The Hill - By Lord Carlile
Now that a new date has been set for nuclear talks between Iran and the UN nuclear watchdog in mid- May, to be followed by another round of nuclear talks between Iran and the five UN Security Council members and Germany on May 23, should the world breathe a sigh of relief regarding the threat of a confrontation with Tehran?

In other international crises, this very well could be the case. But when it comes to Iran, it seems the show just goes on and on. For almost a decade, the script has been the same; the cast of characters just keeps changing.

The problem is that this is reality, not a show.

We’re talking about the most fanatical regime on earth obtaining the most dangerous weapons. At first, the West thought it could enter into negotiations with “moderates” in Tehran, only to find there were none. Then there was the idea to seek a deal with Ali Khamenei, the regime's supreme leader – as if Khamenei had not been actually pulling the strings all along. While the pretence of negotiations continues, Tehran keeps enriching uranium and nudges closer to the point where it has nuclear weapons within its reach and when it decides.

With its stalling tactics Tehran has bought itself ample time. But there have been big political plums for Tehran, too. 

In its process of appeasement, the West compromised the Iranian Resistance by adding the People’s Mujahedin of Iran (PMOI/MEK), the main Iranian opposition movement, to its list of foreign terrorist organizations, and tacitly acknowledging that this was done only to mollify the mullahs.

Ironically, the Iranian opposition has been the eyes and ears of the world in finding and revealing Tehran's clandestine drive to acquire nuclear weapons – and as many senior U.S. officials have acknowledged, it was they who exposed Tehran’s plans.  Yet, the State Department remains reluctant to remove it from the terrorist list, despite such removal by the EU and UK after successful court challenges founded on solid evidence; and despite a federal court ruling in July 2010 that the MEK has been deprived of its rights in the USA too.

After almost two years of procrastination and foot dragging by the State Department, the MEK has taken its case to court. On May 8, the U.S. Court of Appeals, D.C. Circuit, will hear its plea to order the Secretary of State to act within 30 days on the removal of the designation. This move has gained support of about 100 members of Congress and an unparalleled group of distinguished former American national security officials, political leaders, and former military commanders.

This listing has been a gift for Tehran, enabling its efforts to murder the dissidents and justify its harassment of the 3,400 Iranian dissidents, members of the MEK, who have been living in Iraq for the past 25 years. These brave Iranian dissidents – who have nothing to do with terrorism – have paid dearly for this unjust labelling and have been subject to two violent attacks that cost dozens of lives and wounding almost 1,000 defenceless residents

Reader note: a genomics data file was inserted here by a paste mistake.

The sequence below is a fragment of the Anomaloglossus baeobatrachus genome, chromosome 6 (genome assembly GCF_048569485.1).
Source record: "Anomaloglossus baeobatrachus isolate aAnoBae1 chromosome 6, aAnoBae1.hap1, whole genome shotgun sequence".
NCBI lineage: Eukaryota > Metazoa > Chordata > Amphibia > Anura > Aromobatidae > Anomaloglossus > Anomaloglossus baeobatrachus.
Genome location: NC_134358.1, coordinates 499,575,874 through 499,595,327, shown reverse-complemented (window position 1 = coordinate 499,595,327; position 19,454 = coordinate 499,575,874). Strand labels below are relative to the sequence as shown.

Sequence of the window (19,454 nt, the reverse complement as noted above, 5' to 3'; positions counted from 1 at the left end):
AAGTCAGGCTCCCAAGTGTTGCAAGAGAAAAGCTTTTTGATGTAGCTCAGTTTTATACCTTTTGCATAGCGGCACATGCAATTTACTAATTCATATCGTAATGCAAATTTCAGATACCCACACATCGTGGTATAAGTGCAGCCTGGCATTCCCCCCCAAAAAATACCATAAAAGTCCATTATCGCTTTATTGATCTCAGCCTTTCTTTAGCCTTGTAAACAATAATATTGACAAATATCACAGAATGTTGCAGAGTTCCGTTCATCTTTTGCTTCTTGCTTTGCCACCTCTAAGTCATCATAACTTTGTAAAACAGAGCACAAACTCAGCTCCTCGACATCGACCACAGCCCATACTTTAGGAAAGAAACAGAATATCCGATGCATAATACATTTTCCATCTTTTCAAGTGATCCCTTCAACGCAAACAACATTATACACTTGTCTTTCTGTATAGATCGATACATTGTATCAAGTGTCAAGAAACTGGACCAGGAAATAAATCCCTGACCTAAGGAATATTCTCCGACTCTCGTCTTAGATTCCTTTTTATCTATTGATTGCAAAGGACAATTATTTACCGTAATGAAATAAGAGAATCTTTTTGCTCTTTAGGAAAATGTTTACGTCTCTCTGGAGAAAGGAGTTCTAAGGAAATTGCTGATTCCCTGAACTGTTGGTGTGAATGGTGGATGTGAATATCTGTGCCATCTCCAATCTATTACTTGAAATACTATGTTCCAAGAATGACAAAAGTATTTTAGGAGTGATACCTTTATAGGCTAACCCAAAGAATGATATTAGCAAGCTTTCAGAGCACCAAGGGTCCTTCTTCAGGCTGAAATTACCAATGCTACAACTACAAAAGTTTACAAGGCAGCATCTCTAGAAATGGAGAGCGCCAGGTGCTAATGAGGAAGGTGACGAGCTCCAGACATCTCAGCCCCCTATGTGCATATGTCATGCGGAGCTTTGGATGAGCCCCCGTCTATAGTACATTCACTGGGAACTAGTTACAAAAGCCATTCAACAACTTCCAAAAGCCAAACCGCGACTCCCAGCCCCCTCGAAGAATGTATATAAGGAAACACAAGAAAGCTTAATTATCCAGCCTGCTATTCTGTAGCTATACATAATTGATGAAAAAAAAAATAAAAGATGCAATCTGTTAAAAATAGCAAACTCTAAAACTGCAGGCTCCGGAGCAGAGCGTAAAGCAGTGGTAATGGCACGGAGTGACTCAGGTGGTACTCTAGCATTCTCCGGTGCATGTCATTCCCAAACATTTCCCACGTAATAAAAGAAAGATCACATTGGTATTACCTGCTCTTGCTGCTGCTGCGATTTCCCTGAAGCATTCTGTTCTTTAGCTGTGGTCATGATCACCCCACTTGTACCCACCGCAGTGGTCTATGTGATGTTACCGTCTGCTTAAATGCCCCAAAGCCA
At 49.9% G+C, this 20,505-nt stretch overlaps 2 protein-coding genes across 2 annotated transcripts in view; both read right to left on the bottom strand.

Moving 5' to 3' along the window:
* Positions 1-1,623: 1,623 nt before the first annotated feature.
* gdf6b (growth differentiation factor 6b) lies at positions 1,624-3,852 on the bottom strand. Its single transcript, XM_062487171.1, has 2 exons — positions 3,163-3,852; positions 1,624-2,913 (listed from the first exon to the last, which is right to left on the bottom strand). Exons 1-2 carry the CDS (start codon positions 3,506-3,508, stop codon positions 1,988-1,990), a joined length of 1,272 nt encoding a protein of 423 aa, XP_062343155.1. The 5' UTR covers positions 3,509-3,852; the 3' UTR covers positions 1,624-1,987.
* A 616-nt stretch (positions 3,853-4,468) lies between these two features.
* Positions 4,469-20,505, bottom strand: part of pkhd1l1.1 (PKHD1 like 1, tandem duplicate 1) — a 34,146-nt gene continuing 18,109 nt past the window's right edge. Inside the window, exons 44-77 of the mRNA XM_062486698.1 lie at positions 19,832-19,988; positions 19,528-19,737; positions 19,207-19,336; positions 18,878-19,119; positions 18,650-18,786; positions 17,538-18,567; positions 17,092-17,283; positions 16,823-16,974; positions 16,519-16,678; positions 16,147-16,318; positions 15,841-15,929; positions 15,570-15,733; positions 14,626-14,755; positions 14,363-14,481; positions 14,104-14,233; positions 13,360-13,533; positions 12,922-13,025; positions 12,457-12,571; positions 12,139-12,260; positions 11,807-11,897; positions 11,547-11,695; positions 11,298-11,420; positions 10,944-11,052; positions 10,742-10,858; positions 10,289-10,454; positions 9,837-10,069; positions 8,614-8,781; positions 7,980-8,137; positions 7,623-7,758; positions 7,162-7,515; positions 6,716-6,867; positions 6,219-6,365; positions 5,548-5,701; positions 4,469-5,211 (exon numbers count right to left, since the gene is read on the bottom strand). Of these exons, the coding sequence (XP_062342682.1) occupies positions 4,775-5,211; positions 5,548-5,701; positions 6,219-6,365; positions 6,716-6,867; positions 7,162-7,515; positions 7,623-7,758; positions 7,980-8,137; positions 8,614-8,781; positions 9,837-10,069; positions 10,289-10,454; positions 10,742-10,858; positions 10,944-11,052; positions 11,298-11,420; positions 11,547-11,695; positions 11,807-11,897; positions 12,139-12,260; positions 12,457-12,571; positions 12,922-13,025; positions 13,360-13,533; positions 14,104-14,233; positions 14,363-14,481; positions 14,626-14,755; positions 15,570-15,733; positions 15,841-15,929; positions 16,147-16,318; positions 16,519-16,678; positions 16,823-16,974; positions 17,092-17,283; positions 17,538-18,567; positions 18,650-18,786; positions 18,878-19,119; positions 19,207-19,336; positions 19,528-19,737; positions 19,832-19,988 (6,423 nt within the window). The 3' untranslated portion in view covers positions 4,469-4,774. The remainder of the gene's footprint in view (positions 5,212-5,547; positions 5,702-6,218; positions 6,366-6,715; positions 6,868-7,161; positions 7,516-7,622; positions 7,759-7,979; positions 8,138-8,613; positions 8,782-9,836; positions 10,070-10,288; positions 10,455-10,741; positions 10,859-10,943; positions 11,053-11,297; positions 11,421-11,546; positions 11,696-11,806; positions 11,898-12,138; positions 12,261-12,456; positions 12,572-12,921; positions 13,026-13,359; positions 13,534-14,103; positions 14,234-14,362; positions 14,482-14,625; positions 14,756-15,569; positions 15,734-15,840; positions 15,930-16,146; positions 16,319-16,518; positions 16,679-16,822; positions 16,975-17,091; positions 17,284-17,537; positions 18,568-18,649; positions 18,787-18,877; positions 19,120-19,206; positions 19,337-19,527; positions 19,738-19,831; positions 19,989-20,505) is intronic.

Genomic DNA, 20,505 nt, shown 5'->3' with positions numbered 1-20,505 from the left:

Meanwhile, these unarmed men and women have been moving slowly from Camp Ashraf to Camp Liberty, a former U.S. military base near Baghdad for processing by the UN refugee agency for removal to third countries. But the Iraqi government, clearly acting at the behest of Iran, has done its best to make their lives miserable.

Conditions at the prison-like Camp Liberty have been barely tolerable, despite pledges made by the Maliki government to the UN and U.S., and the residents have even been denied the right to improve conditions for the sick and elderly, including equipment and facilities for paraplegics.

When the original transfer was agreed to, Secretary of State Clinton promised to assure the safety, security and humanitarian treatment of these dissidents. It is time for her to intervene personally on their behalf.

Also, their property must be protected. They have not been allowed to take most of their belongings from Ashraf, and it appears that the Iraqis will attempt to confiscate them and give them to their puppet-masters in Tehran.

Clearly, the U.S. and the West have three actions to take:

•    Stop Iran’s stalling regarding its nuclear program.
•    Protect the dissidents at Ashraf and Camp Liberty until they are free.
•    Remove the MEK from its unfair terrorist listing.
If we are serious about putting the threat of a confrontation to rest, we must allow justice to prevail and remove the shackles from the hands of Iranian dissidents so they can wrest their homeland from the clutches of the mullahs before the Tehran tyrants get their hands on the bomb. Tehran should get the message that the era of freebies has come to an end.

And this loud message does not cost a penny or a life.